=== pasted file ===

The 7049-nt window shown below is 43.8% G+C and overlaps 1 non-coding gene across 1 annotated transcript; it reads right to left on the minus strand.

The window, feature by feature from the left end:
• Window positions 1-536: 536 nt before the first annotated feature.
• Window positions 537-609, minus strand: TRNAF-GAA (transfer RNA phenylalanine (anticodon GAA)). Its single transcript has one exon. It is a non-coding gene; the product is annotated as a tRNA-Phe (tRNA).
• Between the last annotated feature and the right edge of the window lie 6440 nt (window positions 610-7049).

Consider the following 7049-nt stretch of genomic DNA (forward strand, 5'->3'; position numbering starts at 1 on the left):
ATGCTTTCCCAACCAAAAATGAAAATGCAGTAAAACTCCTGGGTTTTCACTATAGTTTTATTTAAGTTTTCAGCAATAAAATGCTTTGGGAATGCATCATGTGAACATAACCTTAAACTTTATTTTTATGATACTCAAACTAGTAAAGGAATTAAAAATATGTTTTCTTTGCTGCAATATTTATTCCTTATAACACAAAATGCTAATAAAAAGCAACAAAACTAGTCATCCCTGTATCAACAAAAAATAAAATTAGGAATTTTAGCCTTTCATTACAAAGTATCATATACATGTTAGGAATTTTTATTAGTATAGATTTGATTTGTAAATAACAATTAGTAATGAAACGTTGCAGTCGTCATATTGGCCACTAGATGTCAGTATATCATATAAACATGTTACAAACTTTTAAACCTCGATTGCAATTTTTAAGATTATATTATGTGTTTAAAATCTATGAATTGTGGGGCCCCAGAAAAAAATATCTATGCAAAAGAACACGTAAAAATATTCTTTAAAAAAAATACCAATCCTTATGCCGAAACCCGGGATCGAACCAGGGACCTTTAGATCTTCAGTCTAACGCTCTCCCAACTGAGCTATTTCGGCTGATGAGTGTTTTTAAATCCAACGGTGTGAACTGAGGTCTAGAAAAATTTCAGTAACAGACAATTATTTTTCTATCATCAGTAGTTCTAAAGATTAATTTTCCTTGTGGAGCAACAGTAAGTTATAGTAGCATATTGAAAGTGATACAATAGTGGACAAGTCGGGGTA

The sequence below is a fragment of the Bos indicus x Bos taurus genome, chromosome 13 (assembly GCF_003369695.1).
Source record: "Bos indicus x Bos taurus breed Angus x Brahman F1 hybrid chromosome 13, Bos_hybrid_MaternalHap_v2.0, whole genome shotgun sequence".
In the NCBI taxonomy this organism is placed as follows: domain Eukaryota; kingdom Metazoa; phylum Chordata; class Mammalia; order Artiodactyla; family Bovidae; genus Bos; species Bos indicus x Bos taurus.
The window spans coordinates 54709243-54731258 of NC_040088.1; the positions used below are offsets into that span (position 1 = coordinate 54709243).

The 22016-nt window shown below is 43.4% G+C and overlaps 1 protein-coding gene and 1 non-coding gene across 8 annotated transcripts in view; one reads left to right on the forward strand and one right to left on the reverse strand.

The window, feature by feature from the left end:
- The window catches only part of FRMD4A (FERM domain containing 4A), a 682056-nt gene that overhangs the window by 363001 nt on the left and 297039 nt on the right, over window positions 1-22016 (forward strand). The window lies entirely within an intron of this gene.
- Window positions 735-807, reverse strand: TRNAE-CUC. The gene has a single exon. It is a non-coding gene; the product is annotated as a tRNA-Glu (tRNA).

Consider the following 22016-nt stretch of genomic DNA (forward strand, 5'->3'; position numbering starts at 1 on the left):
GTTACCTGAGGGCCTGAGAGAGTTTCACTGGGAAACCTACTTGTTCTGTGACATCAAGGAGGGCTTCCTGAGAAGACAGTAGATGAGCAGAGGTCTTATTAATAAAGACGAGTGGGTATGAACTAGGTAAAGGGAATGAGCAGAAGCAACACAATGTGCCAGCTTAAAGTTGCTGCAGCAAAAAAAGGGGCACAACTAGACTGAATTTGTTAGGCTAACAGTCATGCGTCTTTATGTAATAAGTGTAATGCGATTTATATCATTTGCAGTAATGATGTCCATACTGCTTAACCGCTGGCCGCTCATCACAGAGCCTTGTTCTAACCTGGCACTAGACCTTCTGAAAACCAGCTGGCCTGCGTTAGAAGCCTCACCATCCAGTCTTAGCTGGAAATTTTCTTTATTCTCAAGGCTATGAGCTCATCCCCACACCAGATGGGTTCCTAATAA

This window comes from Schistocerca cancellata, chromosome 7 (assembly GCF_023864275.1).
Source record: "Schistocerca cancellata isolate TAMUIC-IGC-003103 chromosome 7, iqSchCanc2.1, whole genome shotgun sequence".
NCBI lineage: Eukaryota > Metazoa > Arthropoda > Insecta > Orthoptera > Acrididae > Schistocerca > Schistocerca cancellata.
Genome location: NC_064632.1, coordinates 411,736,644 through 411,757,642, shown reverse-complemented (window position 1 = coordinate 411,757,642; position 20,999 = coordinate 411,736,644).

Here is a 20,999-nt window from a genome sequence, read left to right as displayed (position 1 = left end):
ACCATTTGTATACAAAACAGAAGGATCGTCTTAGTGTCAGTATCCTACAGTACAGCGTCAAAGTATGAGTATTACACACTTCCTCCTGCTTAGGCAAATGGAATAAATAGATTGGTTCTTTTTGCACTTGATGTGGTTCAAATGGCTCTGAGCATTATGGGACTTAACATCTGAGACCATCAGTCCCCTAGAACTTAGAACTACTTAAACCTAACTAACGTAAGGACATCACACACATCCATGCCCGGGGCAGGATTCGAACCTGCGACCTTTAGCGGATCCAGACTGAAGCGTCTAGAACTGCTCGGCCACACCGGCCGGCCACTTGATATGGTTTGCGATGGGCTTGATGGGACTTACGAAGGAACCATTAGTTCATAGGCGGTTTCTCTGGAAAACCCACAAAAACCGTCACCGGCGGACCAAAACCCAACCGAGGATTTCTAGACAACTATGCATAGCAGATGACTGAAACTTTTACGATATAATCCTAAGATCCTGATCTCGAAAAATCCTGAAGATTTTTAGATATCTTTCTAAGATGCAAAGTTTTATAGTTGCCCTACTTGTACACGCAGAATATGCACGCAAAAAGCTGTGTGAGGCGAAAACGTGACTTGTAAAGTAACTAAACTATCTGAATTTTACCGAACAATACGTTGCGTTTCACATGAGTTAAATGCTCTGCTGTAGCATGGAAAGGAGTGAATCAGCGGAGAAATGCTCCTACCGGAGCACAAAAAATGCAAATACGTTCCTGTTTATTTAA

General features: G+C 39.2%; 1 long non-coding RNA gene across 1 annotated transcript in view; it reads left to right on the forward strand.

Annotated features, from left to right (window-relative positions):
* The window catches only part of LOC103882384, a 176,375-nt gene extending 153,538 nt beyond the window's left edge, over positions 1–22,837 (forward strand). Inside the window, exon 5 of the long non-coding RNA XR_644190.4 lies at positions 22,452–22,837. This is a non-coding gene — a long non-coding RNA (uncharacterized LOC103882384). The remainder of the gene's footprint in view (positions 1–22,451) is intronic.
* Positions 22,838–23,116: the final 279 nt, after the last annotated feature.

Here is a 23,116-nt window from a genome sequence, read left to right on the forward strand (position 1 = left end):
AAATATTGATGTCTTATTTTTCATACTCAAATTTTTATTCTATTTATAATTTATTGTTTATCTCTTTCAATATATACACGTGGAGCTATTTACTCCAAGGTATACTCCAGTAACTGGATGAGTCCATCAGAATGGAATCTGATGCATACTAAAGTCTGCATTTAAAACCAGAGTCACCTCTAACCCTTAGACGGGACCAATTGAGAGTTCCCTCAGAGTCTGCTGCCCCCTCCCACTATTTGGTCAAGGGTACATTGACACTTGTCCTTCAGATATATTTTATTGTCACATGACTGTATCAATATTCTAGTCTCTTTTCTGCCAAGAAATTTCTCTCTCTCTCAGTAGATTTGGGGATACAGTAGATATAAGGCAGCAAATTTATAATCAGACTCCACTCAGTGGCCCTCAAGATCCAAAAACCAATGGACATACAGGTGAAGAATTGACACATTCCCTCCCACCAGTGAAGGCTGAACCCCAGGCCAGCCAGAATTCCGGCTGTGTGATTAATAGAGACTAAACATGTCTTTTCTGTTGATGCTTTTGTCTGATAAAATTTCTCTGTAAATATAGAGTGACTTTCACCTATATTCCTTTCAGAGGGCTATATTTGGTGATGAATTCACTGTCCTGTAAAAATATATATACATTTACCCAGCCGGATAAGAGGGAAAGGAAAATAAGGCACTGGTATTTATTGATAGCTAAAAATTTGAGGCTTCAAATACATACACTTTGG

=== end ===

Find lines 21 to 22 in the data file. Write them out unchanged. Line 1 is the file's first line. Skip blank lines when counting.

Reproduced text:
Genome location: NC_064632.1, coordinates 411,736,644 through 411,757,642, shown reverse-complemented (window position 1 = coordinate 411,757,642; position 20,999 = coordinate 411,736,644).

Here is a 20,999-nt window from a genome sequence, read left to right as displayed (position 1 = left end):